Patient with real Groundhog Day syndrome: Man in his 80s has to relive the same day over and over again due to a rare condition
Wouldn’t it be miserable to relive the same experiences over and over again?
Popular movies like Groundhog Day have explored this memory phenomenon, but in a new case report, it was the reality for one man.
Investigators discovered he had a rare condition that made him think he was watching the same shows, movies, and books repeatedly.
The unnamed man, who was in his 80s, believed his eBook reader was malfunctioning and gave him the same pages to read over and over.
When he contacted the manufacturer, he was assured that everything was working normally, the report in the magazine said BMJ case reports.
A retired man in his 80s thought his Kindle was malfunctioning and gave him the same pages to read over and over. He actually suffered from déjà vécu, the persistent false sense that events are repeating themselves
MRI scans of the patient’s brain showed signs of Alzheimer’s disease
He also asked a technician to fix his television because he thought it was playing the same news repeatedly.
‘Each day is a repeat of the day before…Each [television] session is identical,’ said the patient.
“Everywhere I go, the same people are on the side of the road, the same cars behind me with the same people in them… the same person gets out of the cars wearing the same clothes, carrying the same bags, saying the same things.”
“Nothing is new.”
His family could not convince him that these were misconceptions.
The researchers described the phenomenon as déjà vécu. Unlike the more familiar déjà vu, or the feeling that something you are currently experiencing has already happened, déjà vécu is a persistent false sense that events are happening over and over again.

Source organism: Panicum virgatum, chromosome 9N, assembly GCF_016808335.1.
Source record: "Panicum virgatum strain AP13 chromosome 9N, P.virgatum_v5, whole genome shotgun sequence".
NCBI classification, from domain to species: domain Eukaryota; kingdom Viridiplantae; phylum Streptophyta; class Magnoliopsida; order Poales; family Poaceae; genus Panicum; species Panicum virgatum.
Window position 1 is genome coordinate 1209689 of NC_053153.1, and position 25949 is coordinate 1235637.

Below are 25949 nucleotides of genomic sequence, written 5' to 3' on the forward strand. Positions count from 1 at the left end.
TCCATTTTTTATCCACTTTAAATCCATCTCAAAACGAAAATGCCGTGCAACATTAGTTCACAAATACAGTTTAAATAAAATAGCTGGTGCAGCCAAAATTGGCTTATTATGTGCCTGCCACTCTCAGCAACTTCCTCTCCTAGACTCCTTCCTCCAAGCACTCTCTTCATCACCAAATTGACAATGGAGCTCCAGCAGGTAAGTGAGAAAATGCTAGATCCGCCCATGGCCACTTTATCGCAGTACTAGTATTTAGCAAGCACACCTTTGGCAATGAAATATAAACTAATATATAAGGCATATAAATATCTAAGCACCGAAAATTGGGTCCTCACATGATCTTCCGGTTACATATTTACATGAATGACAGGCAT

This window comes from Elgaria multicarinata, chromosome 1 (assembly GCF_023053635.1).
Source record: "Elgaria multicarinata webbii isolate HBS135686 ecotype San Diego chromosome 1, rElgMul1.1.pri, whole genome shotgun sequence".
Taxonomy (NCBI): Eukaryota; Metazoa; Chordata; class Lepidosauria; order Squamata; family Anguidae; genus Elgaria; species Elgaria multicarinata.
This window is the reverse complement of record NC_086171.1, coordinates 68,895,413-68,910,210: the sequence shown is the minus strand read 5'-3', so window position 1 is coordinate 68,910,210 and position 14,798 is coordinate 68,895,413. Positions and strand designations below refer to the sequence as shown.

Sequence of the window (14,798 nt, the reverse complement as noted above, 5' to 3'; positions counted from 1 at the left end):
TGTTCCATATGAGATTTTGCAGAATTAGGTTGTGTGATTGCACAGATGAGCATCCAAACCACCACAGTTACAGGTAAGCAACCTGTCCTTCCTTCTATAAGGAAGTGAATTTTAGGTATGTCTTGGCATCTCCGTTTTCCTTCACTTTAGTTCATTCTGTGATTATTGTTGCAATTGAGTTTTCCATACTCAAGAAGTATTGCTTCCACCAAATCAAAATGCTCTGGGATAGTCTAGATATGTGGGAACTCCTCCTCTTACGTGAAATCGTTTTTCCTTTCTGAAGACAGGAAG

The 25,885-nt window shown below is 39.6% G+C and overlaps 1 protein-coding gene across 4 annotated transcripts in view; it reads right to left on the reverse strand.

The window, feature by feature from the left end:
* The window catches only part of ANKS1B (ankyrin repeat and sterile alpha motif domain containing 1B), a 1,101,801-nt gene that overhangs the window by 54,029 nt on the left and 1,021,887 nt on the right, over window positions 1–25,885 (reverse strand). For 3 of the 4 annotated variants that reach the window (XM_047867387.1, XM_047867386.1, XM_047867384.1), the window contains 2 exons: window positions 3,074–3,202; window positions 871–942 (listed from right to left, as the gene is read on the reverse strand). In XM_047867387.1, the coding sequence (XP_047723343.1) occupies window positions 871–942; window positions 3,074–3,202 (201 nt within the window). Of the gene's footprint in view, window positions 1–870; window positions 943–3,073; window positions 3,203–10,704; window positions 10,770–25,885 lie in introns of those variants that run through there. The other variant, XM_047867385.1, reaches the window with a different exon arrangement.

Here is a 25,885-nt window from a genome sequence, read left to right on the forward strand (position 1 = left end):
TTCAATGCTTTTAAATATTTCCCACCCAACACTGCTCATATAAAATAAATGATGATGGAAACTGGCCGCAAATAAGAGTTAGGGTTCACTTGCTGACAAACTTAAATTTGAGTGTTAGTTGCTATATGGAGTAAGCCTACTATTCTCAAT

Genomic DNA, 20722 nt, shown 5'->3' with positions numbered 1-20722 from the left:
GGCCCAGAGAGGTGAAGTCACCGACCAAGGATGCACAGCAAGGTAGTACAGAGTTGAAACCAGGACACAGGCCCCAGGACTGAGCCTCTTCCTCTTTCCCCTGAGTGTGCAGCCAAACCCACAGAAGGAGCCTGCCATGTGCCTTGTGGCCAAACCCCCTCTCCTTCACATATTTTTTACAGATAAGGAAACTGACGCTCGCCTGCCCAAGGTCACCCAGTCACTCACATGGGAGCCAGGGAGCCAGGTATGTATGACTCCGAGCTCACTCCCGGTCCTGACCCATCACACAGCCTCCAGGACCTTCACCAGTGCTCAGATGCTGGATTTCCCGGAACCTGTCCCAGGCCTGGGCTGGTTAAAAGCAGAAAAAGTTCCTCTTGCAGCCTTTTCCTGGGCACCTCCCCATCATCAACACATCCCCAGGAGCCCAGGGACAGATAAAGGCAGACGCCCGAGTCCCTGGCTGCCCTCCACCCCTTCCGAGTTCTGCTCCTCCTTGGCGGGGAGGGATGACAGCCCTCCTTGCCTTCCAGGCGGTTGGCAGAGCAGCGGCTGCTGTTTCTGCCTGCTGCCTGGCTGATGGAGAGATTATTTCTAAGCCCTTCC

The patient had memory problems and a tendency to put two stories together into one. The team performed cognitive tests and scans of his brain and also found signs of Alzheimer’s disease.
Alzheimer’s disease is the most common form of dementia, a group of diseases that mark progressive and permanent cognitive decline.
The disease usually develops later in life, with 73 percent of patients diagnosed after age 75.
The researchers stated that déjà vécu was first described in 1896 as “a pathological form of déjà vu.”
Although the condition is considered rare, researchers said it has been observed in a handful of Alzheimer’s patients.
A similar one case report from 2021 described déjà vécu in an 84-year-old woman in Amsterdam, although those researchers ruled out dementia. The woman believed TV shows and live sporting events were reruns, and she would approach random people in public thinking they were acquaintances.
The patient showed no signs of improvement after treatment.
“Unlike Groundhog Day, however, déjà vécu usually doesn’t have a happy ending,” researchers wrote in the woman’s case.
In the case of the unnamed man, doctors tried to treat him with a course of immunotherapy, which is typically used in cancer cases to destroy malignant cells. The patient’s condition did not improve and he continued to show signs of Alzheimer’s disease for four years.